Although, when asked if there is anyone Micaiah dreams about shooting, he replies instantly: “I would love to photograph Erykah Badu in her studio, and just shadow her for a couple of days.”Yet, among all the editorial and commercial commissions, and among the new films he wants to work on, there’s one personal project Micaiah is keen to devote a chunk of time to this year. “I’m trying to finish my book that I’ve been working on for the past two to three years,” he says. “It’s kind of a monograph about my dad and the air force in the 1970s, and how his experiences are opposed to my experiences.”
Micaiah’s father was in his twenties when he was posted to Vietnam and, during that time, he took photos and filled a scrapbook that has now been passed down to Micaiah. “I think a lot of the same things I’m going through with discovering my blackness, he was going through, but in a different space and time. There are still similarities that I can pull from his old scrapbook.” Later in our conversation, he describes his father as “one of my biggest inspirations”.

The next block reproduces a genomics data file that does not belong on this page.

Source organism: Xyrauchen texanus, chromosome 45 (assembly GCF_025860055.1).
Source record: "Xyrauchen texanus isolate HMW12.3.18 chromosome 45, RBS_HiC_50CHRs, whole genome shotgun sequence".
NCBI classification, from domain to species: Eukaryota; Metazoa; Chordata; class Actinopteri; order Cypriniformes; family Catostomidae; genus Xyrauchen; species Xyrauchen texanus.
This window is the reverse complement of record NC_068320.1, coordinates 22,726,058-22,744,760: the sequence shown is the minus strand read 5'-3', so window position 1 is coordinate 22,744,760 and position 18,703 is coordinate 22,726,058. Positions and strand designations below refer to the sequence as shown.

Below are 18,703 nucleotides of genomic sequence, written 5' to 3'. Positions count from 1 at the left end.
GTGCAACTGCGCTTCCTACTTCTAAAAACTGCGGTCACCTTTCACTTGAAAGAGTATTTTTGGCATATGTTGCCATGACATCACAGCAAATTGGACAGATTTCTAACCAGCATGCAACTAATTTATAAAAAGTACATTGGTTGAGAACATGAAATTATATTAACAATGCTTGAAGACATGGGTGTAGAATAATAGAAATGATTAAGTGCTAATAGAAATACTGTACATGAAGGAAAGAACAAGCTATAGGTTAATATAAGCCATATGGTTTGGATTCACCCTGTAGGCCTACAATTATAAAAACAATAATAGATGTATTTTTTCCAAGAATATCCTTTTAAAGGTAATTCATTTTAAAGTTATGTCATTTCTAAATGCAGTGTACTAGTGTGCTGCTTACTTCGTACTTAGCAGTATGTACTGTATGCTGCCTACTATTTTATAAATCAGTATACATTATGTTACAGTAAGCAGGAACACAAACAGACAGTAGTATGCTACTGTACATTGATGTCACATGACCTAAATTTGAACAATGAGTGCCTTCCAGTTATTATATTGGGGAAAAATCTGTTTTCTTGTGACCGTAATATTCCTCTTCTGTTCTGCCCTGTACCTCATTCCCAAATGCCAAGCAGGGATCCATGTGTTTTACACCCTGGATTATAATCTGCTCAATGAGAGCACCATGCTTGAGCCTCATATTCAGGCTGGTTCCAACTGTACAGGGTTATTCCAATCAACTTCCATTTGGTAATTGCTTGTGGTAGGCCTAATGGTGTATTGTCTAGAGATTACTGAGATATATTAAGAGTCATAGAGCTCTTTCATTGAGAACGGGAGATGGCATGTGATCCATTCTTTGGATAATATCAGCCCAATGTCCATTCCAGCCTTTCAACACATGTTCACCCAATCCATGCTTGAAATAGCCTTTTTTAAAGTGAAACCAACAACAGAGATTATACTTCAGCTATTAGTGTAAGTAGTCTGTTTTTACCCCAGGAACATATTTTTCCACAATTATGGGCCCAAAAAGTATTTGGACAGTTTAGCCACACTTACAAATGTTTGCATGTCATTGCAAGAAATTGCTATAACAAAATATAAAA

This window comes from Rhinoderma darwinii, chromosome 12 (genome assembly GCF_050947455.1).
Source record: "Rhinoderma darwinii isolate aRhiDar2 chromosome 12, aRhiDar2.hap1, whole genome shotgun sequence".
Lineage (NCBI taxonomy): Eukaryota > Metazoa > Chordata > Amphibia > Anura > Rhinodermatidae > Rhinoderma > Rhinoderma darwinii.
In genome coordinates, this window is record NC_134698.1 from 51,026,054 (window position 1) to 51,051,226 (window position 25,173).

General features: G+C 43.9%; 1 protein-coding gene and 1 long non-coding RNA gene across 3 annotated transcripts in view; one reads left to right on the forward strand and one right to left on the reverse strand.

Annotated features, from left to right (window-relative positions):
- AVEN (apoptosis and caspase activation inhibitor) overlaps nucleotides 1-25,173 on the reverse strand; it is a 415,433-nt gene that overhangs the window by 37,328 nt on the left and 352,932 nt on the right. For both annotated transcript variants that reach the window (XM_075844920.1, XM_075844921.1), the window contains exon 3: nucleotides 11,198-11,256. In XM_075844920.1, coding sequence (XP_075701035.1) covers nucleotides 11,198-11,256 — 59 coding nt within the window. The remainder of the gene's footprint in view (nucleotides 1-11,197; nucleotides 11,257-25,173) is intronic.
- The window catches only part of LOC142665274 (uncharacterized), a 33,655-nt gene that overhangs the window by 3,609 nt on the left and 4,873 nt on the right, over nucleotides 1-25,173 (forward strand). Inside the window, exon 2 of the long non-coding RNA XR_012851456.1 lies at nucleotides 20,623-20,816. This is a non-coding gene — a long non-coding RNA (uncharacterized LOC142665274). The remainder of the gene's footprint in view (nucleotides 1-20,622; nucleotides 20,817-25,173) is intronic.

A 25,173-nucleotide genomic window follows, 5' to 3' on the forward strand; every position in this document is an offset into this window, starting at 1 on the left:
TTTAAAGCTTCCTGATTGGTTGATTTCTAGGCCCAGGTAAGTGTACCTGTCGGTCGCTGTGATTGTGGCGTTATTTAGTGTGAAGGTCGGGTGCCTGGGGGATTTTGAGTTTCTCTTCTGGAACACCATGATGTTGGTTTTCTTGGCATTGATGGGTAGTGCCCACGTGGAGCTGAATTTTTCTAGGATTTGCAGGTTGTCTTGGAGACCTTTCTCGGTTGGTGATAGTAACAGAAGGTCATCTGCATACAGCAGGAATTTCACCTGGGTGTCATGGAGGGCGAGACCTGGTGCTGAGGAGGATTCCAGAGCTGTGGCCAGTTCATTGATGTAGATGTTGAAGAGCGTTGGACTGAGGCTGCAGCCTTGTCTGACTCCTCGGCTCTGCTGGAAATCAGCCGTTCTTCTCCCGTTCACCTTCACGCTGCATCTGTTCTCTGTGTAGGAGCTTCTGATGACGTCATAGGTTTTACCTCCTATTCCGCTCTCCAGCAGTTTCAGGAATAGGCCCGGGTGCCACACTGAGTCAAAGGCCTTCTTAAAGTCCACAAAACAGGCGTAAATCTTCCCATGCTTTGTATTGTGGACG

Even though Micaiah’s father was never a professional photographer, Micaiah points to one important thread that runs through both of their images. “That ability to connect in a personal way,” he explains. “His eye and his composition and, I think, the warmth of the subject too, the fact that they’re open to being photographed, open to being vulnerable. He really connected with his subject. I think that shows in both of our work.”
Micaiah is hoping to have a preview of the book ready before the end of 2019. And while we’re looking forward to seeing what this prolific and prodigious young photographer does next, editorially and commercially, it’s that book that really can’t come soon enough.
The idea at the heart of all of Uniqlo’s clothing is LifeWear – clothes that make your life better. Style doesn’t have to be superficial; it can keep you warmer, cooler, drier. Uniqlo creates LifeWear by evolving the ordinary, producing innovations big and small that benefit you every day.